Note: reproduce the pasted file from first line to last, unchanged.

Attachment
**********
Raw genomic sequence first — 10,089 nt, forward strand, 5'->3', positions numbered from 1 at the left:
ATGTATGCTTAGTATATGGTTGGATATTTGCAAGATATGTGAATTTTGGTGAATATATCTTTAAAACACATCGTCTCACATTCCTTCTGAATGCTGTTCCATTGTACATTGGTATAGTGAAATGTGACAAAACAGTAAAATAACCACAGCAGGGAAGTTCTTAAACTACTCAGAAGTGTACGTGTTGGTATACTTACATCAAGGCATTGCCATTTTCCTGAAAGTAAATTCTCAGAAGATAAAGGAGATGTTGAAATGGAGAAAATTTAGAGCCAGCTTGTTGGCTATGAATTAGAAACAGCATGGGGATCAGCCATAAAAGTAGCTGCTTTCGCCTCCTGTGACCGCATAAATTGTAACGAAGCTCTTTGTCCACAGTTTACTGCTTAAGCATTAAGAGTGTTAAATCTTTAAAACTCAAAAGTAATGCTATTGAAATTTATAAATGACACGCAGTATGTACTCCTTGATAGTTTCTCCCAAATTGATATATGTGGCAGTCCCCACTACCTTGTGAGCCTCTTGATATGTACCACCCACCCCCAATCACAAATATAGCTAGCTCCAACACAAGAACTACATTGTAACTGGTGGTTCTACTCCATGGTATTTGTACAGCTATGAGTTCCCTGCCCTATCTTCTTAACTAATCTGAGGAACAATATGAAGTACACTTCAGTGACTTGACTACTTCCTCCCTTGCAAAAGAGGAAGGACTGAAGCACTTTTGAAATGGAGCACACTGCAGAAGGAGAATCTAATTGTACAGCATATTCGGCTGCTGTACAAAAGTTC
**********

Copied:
Raw genomic sequence first — 10,089 nt, forward strand, 5'->3', positions numbered from 1 at the left:
ATGTATGCTTAGTATATGGTTGGATATTTGCAAGATATGTGAATTTTGGTGAATATATCTTTAAAACACATCGTCTCACATTCCTTCTGAATGCTGTTCCATTGTACATTGGTATAGTGAAATGTGACAAAACAGTAAAATAACCACAGCAGGGAAGTTCTTAAACTACTCAGAAGTGTACGTGTTGGTATACTTACATCAAGGCATTGCCATTTTCCTGAAAGTAAATTCTCAGAAGATAAAGGAGATGTTGAAATGGAGAAAATTTAGAGCCAGCTTGTTGGCTATGAATTAGAAACAGCATGGGGATCAGCCATAAAAGTAGCTGCTTTCGCCTCCTGTGACCGCATAAATTGTAACGAAGCTCTTTGTCCACAGTTTACTGCTTAAGCATTAAGAGTGTTAAATCTTTAAAACTCAAAAGTAATGCTATTGAAATTTATAAATGACACGCAGTATGTACTCCTTGATAGTTTCTCCCAAATTGATATATGTGGCAGTCCCCACTACCTTGTGAGCCTCTTGATATGTACCACCCACCCCCAATCACAAATATAGCTAGCTCCAACACAAGAACTACATTGTAACTGGTGGTTCTACTCCATGGTATTTGTACAGCTATGAGTTCCCTGCCCTATCTTCTTAACTAATCTGAGGAACAATATGAAGTACACTTCAGTGACTTGACTACTTCCTCCCTTGCAAAAGAGGAAGGACTGAAGCACTTTTGAAATGGAGCACACTGCAGAAGGAGAATCTAATTGTACAGCATATTCGGCTGCTGTACAAAAGTTC